Applebee Award Honors Research on Bilingual Reading Textbooks
Albany, NY (December 1, 2022) – Two scholars were recognized with the Arthur Applebee Award for Excellence in Research on Literacy this year. Lucía Cárdenas Curiel and Leah Durán published “A Historical Inquiry into Bilingual Reading Textbooks: Coloniality and Biliteracy at the Turn of the 20th Century” in Reading Research Quarterly. The article explores the opportunities for learning offered by bilingual reading textbooks in Cuba, Puerto Rico, and the Philippines in the aftermath of the Spanish–American War, an important analysis with implications for today’s textbook development across the globe.
The Arthur Applebee Award for Excellence in Research on Literacy, made possible through a UAlbany endowment established in memory of Distinguished Professor Arthur Applebee, is given annually to honor an outstanding and influential article in literacy research published in a refereed journal in the previous calendar year. It is the first international award offered by the University at Albany. The award was created through a partnership between the School of Education and the Literacy Research Association (LRA), the premier organization for literacy research.
Lucía Cárdenas Curiel is an assistant professor in the College of Education, Department of Teacher Education at Michigan State University. Her research interests lie at the intersection of pedagogical knowledge, literacies, and linguistic repertoires, which allow engagement from the classroom to teacher education programs and to research and theory. Leah Durán is an associate professor in the College of Education, Department of Teaching, Learning and Sociocultural Studies at the University of Arizona. Her research focuses on approaches to literacy teaching and learning that build on the linguistic resources of bi/multilingual students.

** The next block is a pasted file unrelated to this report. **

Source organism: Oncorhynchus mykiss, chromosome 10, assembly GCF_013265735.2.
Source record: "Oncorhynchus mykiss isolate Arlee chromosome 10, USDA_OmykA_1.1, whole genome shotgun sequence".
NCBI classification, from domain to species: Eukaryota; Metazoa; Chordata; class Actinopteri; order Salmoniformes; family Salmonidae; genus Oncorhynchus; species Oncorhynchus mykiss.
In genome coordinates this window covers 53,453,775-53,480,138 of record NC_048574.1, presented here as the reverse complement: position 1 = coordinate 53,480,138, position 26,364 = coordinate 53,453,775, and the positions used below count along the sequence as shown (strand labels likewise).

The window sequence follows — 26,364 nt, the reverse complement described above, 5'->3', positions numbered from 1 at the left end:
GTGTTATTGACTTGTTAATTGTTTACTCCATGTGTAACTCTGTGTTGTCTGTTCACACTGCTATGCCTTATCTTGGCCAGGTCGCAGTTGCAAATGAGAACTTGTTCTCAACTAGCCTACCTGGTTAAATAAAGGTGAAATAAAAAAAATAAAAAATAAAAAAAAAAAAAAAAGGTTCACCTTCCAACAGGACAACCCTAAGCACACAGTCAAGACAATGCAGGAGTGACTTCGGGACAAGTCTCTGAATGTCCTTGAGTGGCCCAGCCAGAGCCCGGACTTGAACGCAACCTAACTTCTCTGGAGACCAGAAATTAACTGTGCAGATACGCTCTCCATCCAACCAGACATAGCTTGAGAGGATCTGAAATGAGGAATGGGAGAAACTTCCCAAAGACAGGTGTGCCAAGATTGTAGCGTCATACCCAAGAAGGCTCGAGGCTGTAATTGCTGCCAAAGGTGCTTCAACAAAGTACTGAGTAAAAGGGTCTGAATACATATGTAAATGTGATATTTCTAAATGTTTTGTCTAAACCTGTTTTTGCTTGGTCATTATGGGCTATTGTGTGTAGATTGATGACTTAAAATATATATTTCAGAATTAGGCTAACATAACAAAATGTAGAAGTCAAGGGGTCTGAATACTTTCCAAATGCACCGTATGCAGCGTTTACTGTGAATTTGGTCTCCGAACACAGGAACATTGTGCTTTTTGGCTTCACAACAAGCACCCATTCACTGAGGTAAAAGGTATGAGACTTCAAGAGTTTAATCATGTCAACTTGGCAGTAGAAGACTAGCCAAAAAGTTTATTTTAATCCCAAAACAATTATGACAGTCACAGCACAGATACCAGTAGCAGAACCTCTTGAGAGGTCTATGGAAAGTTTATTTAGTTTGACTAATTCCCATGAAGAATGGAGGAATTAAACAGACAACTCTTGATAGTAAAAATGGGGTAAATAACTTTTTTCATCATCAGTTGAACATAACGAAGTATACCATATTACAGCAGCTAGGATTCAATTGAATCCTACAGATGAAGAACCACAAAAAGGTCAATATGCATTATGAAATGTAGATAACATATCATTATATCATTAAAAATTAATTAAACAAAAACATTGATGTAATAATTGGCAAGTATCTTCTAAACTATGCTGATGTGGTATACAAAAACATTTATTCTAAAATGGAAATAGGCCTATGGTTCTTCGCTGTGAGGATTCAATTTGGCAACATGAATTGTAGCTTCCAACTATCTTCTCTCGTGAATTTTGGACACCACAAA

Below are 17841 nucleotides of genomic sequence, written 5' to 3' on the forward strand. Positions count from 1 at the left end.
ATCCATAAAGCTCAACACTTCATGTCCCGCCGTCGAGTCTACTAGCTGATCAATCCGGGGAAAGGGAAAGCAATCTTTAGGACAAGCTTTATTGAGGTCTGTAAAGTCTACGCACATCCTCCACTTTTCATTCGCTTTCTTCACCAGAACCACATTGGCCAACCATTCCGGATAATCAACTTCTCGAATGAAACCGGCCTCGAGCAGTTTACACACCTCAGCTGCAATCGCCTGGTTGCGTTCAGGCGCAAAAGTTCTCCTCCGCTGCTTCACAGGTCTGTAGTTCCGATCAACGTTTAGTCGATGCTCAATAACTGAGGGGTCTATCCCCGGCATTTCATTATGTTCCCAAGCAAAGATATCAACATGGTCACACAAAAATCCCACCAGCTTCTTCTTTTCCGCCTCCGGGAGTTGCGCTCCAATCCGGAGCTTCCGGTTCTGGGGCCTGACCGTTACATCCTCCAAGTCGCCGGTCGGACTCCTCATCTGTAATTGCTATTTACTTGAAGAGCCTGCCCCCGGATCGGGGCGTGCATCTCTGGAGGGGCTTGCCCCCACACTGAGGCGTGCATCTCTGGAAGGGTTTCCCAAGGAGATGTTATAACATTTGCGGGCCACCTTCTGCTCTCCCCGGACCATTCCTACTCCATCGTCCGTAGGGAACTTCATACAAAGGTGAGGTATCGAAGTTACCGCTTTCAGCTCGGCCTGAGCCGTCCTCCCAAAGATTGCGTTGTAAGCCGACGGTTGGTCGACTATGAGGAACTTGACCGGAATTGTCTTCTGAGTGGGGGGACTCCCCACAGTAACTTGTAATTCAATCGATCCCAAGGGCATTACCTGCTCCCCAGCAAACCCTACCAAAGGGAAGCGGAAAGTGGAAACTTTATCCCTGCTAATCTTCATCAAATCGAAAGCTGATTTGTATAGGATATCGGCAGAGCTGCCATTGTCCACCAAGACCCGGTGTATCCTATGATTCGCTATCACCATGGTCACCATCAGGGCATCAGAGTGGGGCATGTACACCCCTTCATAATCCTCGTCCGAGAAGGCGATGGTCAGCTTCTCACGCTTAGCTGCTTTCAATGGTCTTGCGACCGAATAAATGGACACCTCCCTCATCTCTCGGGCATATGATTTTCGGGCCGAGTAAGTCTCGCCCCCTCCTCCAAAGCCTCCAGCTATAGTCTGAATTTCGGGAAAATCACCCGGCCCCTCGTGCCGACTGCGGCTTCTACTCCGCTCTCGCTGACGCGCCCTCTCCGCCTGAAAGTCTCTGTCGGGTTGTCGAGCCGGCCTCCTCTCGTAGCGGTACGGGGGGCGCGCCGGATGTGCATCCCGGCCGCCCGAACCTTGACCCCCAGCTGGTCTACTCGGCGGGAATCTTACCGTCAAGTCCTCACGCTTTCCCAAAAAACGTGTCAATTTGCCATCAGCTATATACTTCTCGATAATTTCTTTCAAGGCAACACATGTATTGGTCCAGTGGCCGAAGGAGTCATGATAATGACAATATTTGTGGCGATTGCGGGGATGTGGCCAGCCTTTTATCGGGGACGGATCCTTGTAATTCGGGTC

Until his retirement in August 2015, Applebee was a SUNY Distinguished Professor in UAlbany’s School of Education, Chair of the School’s Department of Educational Theory & Practice, and Director of the Center on English Learning & Achievement. He joined the School of Education in 1987. With degrees from Yale, Harvard, and the University of London, Applebee’s work focused on how children and adults learn the many specialized forms of language required for success in school, life, and work. His research reframed the ways in which both scholars and practitioners think about critical issues in language learning by interconnecting reading, writing, speaking, thinking, and learning across disciplines. Since the early 1970s, he worked as an advisor to the National Assessment of Educational Progress, helping to design, implement, interpret, and report a continuing series of evaluations of the educational attainment of U.S. students.
He has an extraordinary record of academic accomplishment—countless students; 25 books and monographs; over 100 articles and other publications; leadership roles at all levels of education; editorial work; seminal texts in areas related to language, literacy, and learning; $27 million dollars in external funding; and designation as a Fellow of the American Educational Research Association—a highly selective honor by the premiere association for educational researchers in the world.